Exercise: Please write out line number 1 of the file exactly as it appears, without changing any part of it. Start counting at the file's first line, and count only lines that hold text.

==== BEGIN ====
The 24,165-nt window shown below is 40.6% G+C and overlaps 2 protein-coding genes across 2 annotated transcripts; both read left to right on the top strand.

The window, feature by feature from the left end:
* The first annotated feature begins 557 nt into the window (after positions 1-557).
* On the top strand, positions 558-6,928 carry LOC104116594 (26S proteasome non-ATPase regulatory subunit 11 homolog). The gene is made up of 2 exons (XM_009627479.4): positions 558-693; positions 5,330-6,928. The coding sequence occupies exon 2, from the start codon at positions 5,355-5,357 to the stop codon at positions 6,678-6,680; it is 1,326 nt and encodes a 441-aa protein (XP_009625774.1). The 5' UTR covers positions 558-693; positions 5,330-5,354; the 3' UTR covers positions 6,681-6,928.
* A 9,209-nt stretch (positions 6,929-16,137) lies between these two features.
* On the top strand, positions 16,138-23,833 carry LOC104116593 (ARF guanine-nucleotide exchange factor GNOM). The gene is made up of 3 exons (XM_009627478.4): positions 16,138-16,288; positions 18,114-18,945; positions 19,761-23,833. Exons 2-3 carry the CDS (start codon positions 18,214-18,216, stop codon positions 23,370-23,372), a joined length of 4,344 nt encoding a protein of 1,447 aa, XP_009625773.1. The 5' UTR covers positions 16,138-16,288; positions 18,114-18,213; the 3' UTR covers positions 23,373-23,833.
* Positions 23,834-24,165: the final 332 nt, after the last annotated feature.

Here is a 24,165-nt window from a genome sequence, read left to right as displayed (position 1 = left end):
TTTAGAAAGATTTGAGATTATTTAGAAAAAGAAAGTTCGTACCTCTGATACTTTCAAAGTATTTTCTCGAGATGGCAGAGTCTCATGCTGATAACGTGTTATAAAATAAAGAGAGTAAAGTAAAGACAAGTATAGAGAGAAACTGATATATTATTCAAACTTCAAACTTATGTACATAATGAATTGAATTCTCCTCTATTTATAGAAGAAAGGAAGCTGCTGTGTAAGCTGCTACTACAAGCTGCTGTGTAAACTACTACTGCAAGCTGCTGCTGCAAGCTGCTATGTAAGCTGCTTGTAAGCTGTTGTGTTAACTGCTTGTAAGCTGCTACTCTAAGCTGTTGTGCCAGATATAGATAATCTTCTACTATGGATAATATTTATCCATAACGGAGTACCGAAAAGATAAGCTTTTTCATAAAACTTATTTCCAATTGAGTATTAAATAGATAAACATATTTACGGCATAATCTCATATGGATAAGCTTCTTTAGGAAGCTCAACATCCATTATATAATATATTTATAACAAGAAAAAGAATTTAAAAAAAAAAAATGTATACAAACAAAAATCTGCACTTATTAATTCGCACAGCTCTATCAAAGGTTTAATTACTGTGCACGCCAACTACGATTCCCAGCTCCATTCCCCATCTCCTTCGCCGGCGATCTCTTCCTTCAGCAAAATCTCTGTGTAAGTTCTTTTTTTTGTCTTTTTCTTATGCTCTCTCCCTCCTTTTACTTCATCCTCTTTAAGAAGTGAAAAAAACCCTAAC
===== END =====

The 24,165-nt window shown below is 40.6% G+C and overlaps 2 protein-coding genes across 2 annotated transcripts; both read left to right on the top strand.